Exports of U.S. corn and soybeans remain strong but are already priced into the market, says Jerry Gulke, president of the Gulke Group. The question now is whether crops in Brazil and Argentina are as good as billed.
Last year at this time, traders realized that market conditions can take an unexpected turn.
“We’re about $1.40 higher in soybeans than what we were last year at this time, a little bit lower in corn. That kind of smacks of the conclusion that the traders got caught last spring,” Gulke tells “Weekend Market Report” host Pam Fretwell on Friday, Dec. 30, 2016. “It’s been almost a year now when we had the start of that price rally because of Argentina. And I think they’ve known pretty well that just because it looks good in Brazil and it looks good in Argentina, ‘Yeah, been there last year at this time, and then I got hoodwinked and all of a sudden the production started to drop.’ Until we get that confirmed—and we’re probably not that far away—the market’s probably going to try to hold on here a little bit for the first week in January.”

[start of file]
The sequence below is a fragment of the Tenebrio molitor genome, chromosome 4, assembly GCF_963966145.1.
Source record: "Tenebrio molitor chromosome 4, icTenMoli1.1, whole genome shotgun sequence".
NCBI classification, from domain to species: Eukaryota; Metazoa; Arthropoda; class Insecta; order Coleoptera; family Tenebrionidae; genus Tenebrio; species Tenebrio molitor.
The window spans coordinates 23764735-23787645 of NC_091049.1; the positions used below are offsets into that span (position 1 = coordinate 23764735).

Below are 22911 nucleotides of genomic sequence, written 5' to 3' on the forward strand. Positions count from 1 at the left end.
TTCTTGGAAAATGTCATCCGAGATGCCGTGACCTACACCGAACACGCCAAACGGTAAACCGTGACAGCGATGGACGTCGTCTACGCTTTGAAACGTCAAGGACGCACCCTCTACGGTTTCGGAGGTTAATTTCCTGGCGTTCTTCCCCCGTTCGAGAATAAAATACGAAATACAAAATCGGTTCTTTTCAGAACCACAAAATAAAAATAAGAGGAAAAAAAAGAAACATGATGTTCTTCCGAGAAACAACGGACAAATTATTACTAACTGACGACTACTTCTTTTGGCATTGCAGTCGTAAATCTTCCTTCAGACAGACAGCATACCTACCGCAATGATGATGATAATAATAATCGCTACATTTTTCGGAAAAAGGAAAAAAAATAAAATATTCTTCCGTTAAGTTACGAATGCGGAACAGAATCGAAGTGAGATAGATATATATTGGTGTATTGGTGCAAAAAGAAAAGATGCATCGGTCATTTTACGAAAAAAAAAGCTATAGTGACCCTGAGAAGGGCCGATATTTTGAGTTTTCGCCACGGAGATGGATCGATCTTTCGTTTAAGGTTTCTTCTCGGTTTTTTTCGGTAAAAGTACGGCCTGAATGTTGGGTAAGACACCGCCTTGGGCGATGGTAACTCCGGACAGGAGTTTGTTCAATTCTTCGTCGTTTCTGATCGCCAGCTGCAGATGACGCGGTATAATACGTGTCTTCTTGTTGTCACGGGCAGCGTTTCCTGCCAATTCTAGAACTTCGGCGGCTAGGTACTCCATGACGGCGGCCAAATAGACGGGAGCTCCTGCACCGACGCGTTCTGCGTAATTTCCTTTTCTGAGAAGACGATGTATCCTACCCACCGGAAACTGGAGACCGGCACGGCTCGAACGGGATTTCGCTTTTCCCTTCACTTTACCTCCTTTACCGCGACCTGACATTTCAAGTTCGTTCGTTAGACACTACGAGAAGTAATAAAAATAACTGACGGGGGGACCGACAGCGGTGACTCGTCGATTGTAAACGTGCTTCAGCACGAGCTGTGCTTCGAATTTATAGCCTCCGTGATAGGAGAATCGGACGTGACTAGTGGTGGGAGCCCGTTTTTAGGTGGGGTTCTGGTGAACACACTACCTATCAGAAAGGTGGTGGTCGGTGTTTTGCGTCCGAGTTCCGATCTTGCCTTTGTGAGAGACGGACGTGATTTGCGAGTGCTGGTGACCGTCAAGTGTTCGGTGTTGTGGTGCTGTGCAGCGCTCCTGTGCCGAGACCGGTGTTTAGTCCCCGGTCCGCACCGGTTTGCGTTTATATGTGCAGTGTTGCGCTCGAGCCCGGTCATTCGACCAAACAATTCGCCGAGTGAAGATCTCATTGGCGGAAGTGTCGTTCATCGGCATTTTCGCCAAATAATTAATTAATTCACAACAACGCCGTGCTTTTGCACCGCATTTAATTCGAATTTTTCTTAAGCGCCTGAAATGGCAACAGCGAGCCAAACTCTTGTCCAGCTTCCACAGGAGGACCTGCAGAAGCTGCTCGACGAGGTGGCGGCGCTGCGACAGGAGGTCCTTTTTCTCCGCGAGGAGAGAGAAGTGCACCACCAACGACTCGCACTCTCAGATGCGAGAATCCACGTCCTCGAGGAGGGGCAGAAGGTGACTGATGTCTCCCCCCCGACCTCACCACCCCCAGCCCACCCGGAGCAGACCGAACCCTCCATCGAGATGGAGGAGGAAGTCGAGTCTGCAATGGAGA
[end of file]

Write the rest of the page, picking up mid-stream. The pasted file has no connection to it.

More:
Look for more updates on South American weather and crop production in USDA’s Jan. 12 report, Gulke says. Soybean exports are at record highs, and corn exports are at near-record levels. That demand plus the potential for higher feed usage among cattle and hog producers could add an interesting element to the report.
Yet those factors suggest it will be difficult to push demand much higher if U.S. producers grow even more grain in 2017.
“That’s a distinct possibility in corn and soybeans,” Gulke says. “What do we do with that extra 30 million or 40 million bushels that we find in corn and 20 million or 30 million in soybeans? Can we get rid of it in demand, or do we have to put it to the bottom line?”